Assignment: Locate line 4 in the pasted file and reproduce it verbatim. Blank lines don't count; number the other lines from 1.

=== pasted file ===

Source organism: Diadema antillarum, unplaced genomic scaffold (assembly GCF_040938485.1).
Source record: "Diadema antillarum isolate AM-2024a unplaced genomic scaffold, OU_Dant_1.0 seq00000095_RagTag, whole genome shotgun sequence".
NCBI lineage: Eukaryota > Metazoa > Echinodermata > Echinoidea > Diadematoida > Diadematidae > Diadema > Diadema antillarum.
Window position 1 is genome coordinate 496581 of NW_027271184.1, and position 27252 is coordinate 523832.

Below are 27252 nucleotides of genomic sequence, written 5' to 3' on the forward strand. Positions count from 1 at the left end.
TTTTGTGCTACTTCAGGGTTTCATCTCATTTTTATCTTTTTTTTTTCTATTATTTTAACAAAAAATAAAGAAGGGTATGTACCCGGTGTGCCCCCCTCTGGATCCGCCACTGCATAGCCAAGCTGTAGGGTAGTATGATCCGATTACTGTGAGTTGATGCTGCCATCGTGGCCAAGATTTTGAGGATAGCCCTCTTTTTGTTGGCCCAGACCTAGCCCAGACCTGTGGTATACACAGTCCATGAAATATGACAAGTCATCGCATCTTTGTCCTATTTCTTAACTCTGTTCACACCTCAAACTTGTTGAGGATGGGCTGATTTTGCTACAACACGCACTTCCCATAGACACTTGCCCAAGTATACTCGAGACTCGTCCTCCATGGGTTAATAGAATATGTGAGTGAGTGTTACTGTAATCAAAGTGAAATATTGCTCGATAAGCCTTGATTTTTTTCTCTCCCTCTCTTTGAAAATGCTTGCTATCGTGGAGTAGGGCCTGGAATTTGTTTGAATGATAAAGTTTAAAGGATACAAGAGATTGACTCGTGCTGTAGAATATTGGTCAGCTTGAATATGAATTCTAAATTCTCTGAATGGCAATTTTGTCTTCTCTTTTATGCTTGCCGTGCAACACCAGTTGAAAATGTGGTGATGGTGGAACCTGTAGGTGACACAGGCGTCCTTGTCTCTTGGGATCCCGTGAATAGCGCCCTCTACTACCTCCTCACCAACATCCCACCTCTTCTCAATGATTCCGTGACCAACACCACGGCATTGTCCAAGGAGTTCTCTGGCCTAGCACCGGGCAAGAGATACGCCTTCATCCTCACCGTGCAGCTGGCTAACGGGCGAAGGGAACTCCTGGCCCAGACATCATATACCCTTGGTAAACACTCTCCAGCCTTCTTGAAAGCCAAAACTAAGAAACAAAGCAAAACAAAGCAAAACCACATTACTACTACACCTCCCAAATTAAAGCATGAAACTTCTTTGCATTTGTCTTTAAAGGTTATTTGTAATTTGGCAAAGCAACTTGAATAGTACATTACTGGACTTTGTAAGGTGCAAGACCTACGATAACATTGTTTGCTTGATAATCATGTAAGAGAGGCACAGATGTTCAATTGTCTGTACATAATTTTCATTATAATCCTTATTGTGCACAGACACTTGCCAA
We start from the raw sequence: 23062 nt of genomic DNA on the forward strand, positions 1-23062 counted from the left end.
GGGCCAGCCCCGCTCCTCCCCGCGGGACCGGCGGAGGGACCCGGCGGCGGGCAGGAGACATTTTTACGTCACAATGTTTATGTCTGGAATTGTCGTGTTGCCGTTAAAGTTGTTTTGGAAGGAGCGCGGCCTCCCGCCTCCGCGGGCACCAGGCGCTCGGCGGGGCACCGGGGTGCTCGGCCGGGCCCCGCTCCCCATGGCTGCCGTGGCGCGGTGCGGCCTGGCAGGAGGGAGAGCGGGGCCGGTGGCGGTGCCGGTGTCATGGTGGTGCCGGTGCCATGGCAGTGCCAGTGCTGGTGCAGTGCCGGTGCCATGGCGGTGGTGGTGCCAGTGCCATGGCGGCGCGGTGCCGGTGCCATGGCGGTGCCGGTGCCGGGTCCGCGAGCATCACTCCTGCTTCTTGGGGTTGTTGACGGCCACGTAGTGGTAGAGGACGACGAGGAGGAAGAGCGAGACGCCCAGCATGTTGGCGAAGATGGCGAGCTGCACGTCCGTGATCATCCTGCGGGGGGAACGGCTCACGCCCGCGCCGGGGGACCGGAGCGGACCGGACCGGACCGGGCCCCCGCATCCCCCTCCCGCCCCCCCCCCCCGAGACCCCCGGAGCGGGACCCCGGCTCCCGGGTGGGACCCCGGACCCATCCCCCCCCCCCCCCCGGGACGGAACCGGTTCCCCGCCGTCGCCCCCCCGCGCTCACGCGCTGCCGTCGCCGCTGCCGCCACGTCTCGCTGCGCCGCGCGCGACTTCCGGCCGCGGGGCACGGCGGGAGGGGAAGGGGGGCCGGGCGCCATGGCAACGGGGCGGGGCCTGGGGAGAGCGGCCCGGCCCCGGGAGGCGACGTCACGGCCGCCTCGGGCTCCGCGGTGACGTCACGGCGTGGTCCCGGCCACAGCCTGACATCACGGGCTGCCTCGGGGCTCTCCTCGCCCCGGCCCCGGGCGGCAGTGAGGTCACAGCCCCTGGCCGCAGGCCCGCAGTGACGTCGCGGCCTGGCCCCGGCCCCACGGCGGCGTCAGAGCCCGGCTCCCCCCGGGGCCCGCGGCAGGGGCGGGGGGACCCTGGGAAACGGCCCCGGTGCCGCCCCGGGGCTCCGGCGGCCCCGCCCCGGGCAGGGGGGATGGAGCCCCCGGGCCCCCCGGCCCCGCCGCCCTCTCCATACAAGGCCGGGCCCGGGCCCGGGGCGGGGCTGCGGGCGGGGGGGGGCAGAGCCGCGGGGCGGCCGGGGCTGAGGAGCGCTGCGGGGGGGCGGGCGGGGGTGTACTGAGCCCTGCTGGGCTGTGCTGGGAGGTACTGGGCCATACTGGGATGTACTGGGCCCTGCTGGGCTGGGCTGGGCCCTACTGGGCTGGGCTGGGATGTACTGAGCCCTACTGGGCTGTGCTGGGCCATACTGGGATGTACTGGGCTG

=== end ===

Window position 1 is genome coordinate 496581 of NW_027271184.1, and position 27252 is coordinate 523832.